Elizabeth Brake is an Associate Professor of Philosophy at Arizona State University. She was educated at The Universities of Oxford (B.A.) and St. Andrews (M. Litt., PhD) and previously taught at the University of Calgary, Canada. Her work is primarily in feminist ethics and political philosophy. Her book, Minimizing Marriage (Oxford University Press, 2012), won an Honorable Mention for the 2014 APA Book Prize. She has also written on parental rights and obligations, liberal theory, Kant and Hegel, and is currently working on a project on disaster ethics. She has held a Murphy Institute Fellowship at Tulane and a Canadian SSHRC Grant.
Just Care: What Society Owes the Elderly
“It’s been nice talking to you. Maybe you could come sit with me another day and I’ll tell you more about my life. What was your name again?”
In the last year and a half I’ve heard numerous variations of this request. There have been appeals for a trip to the mall, for rides to church, for my phone number, and, memorably, a suggestion that I buy the vacant condo next door (a real deal, apparently) so that we could see each other all the time. The idea that I’d make a great neighbor was a big leap of faith, given that it came from someone I’d seen once a week, for five minutes at a time, over the past year.
I got involved in meals on wheels by happenstance. I had become interested in issues of food justice – particularly, food insecurity spurred by increasing socio-economic inequality, and the resulting effects on the life chances of children without adequate nutrition. Convinced that the most immediately effective way to address food insecurity was on the local level, I contacted my local community action center to find out how to volunteer. Several emails and phone calls later, a jaded voice informed me that they didn’t really need help at the food bank, nor the community garden, but they did need drivers for meals on wheels (that is, the local municipal program for delivering hot meals to elderly people and others unable to leave their homes).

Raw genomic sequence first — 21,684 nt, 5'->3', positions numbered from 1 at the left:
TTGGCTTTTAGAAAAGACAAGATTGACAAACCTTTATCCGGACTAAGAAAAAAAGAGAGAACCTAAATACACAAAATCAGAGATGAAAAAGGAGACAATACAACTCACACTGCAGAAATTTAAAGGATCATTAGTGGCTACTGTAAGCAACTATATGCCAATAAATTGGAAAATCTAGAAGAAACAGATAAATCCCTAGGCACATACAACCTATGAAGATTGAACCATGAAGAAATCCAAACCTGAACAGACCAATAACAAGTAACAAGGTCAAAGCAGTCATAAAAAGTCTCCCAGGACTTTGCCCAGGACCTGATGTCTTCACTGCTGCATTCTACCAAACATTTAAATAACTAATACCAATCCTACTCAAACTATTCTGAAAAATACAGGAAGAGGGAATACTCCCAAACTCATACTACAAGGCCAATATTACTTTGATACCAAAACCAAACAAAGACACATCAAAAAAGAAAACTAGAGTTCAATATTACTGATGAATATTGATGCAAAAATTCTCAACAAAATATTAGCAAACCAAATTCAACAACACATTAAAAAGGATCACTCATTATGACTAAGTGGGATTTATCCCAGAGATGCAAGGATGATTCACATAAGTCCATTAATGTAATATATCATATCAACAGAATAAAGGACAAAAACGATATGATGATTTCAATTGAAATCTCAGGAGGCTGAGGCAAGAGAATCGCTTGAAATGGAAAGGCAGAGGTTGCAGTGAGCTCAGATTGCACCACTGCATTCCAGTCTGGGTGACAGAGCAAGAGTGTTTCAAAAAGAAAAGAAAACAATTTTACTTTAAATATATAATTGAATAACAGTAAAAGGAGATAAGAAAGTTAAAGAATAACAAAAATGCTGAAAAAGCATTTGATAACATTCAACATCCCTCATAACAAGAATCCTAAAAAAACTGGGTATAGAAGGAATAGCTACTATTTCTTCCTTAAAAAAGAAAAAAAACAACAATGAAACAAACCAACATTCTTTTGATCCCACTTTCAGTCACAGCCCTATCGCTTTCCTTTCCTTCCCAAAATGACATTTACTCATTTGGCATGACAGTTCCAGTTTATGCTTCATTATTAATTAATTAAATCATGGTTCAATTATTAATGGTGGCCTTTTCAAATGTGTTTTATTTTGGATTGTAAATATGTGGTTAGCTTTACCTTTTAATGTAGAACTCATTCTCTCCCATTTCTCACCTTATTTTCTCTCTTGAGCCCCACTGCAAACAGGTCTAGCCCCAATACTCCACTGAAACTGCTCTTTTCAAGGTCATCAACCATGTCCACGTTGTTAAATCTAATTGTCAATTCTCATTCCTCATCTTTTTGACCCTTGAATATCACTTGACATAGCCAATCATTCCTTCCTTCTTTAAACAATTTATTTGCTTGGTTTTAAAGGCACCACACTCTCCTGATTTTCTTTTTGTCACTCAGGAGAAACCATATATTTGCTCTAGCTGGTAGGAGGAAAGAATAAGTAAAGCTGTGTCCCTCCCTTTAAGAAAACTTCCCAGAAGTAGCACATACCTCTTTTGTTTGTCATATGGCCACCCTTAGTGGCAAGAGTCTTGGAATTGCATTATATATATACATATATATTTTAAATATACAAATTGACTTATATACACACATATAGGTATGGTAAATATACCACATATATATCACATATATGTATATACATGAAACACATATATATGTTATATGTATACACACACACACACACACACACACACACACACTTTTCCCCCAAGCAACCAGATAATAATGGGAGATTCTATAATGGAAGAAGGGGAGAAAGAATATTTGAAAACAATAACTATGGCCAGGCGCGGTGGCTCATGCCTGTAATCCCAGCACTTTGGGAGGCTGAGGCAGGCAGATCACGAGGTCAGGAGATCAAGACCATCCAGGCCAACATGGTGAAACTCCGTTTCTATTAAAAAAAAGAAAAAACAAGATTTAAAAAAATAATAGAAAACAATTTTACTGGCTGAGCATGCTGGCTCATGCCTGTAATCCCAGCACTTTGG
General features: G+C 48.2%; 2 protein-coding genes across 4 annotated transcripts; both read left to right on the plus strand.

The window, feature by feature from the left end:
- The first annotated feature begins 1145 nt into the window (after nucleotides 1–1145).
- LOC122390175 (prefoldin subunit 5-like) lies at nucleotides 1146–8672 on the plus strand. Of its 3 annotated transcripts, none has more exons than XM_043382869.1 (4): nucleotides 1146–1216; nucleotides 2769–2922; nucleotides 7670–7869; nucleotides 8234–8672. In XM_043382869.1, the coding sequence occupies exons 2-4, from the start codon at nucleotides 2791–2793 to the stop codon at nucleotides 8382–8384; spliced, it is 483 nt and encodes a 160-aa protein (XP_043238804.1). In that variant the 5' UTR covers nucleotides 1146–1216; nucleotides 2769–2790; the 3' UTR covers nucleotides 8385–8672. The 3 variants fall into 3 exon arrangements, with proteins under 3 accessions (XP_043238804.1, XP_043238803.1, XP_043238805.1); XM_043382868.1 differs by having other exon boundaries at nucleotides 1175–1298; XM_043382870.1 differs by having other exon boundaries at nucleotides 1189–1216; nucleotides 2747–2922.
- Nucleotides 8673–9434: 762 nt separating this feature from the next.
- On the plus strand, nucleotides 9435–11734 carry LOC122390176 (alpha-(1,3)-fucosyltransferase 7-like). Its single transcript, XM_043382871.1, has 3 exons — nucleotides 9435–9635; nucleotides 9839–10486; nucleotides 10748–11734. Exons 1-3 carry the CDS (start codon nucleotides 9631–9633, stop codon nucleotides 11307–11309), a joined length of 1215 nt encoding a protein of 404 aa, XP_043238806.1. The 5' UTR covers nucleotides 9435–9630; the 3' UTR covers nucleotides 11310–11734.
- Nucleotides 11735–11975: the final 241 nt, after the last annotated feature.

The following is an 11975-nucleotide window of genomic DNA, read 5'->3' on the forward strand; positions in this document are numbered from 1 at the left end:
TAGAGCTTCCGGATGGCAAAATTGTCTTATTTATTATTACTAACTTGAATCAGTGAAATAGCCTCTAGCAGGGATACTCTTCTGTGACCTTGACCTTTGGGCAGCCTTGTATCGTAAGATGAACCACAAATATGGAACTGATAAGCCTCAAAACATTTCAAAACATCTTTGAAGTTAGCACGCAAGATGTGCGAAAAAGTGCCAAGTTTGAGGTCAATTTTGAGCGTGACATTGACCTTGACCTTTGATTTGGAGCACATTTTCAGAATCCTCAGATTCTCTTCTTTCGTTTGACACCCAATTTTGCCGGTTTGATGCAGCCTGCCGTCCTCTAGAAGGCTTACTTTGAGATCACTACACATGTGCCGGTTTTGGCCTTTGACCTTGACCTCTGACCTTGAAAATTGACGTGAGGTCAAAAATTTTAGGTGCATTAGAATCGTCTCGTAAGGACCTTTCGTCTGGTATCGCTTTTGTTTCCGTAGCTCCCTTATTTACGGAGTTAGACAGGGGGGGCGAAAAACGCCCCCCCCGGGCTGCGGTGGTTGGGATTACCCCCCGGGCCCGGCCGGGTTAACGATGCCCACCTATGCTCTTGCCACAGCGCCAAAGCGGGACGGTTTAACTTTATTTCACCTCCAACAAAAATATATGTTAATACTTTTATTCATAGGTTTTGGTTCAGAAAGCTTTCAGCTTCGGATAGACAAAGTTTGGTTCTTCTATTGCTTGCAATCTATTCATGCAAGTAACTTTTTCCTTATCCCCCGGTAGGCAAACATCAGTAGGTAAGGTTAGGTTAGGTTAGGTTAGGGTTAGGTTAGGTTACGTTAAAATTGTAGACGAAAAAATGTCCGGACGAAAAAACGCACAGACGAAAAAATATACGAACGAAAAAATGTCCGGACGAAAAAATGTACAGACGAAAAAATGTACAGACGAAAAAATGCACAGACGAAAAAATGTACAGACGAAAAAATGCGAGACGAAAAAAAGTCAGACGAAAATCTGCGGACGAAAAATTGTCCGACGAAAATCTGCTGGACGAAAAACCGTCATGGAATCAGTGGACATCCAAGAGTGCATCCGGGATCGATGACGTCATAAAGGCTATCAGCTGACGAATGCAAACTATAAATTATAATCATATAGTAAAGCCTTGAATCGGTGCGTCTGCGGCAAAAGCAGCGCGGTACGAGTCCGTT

There was a pause. Given their difficulty in finding volunteers, I had the sense that the program supervisor had been turned down at this stage many times before. Delivering meals to the elderly certainly wasn’t the image I had had of addressing food insecurity; for one thing, I had imagined collecting and distributing large quantities of food, not bringing a tray to 12-20 people a week, and I had somehow imagined working with children or families, where the extra nutrition might make a real difference to educational outcomes and life chances. I simply hadn’t thought of working with older people. But the supervisor sounded desperate, and I felt a bit sheepish at having persevered in a request to volunteer through several layers of bureaucracy, and then changing my mind simply because the work wasn’t what I had expected.
That was how I started delivering meals on wheels. And while this work didn’t always address the food insecurity and socio-economic inequality which had originally sparked my desire to volunteer, the experience opened my eyes to a new set of claims of justice. Some of the people I served did, indeed, seem to be in relatively severe financial need; one man said he usually bought his food at the dollar store. These were cases of true food insecurity, meaning that our meal delivery provided them with assurance that they would have a meal that day – an assurance they might not otherwise have had. But many of the clientele seemed comfortably well-off, with well-stocked larders and a local support network; they just had no-one to bring them hot food daily or – for these people perhaps a more pressing need – to talk to.
“Remember,” my trainer said as I set off on my first day. “For many of these people you are the only person they will see all day – their only point of human contact. Your job isn’t just to give them food; it’s to notice whether they have bruises that might indicate a fall, whether they seem unusually confused, and whether they might need to see a doctor.”